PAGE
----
The Horse Thieves, Spokane quintet led by singers Marshall McLean and Adam Miller, achieved something of a peculiar milestone by releasing their debut record the same day as their follow-up effort. The ‘debut’ LP, Outlaw Ballads, sounds very much like an edgy progressive country effort that Ryan Adams (circa Demolition) would be proud of. The guitars chunk along on top of stomping rhythm parts and the vocals ooze emotion, while their ‘sophomore’ record, Valley of Decisions, has a decidedly different, more sophisticated vibe.
Outlaw Ballads, the “debut” album, was written after the band holed itself up at Miller’s family ranch in Elk, Wash., during “one hard winter” last year. The result is a snapshot of where McLean and Miller — the band’s primary songwriters — were at “mentally and spiritually at the time,” says McLean, who was struggling to get out of a contract for his work as a solo musician.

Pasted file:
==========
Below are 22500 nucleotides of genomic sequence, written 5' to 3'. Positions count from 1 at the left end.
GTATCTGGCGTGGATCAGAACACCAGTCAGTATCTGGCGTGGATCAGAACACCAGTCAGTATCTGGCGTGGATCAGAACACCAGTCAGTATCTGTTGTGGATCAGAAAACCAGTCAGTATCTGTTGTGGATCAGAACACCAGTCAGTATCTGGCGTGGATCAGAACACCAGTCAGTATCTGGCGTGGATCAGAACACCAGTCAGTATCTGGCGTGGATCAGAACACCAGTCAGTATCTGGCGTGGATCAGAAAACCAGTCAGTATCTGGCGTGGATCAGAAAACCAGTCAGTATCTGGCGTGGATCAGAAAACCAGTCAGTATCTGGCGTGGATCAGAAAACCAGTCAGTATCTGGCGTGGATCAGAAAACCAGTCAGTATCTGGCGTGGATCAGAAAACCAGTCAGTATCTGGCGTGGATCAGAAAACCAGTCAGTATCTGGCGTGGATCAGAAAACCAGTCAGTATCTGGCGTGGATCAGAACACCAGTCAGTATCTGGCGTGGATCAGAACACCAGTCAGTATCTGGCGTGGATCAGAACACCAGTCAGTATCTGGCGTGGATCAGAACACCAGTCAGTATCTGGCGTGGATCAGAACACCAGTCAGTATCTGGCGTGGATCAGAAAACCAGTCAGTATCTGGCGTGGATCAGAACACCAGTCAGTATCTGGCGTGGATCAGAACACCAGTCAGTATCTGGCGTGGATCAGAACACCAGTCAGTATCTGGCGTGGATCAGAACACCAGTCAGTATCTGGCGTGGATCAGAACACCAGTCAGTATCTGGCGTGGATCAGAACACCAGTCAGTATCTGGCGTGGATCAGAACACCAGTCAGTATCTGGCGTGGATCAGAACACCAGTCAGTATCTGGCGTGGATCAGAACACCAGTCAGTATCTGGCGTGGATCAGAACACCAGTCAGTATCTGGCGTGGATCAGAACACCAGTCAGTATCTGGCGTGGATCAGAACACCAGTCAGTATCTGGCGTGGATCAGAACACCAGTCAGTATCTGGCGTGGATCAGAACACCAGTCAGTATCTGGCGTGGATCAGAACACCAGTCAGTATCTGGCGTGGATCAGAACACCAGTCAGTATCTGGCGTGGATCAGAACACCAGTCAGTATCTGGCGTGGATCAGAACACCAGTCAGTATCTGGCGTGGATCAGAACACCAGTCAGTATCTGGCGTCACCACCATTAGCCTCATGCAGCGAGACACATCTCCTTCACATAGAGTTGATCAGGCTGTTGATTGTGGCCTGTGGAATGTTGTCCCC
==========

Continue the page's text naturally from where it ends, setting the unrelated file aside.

Across horizonless landscapes of rolling snare drum, plinking guitars and piano, each member singing, the band constructs a sound that is distinctly Northwest: rock music infused with a Western twang and restrained, deliberate folk. These outlaws don’t feel much like bad guys in spurs; they’re nomads, thinkers, worriers, muses — heartbreakers who’ve had they’re hearts broken and are wandering as far as they can from the pain.
The band emerged from the fog and found Valley of Decision, an album no less obsessed with myth and allegory. But this one, written “during one American summer,” as the band explains in the album’s liner notes, explores new ideas. By summer, the band had added Miller’s brother Jordan to the band, along with drummer Tiffany Stephens.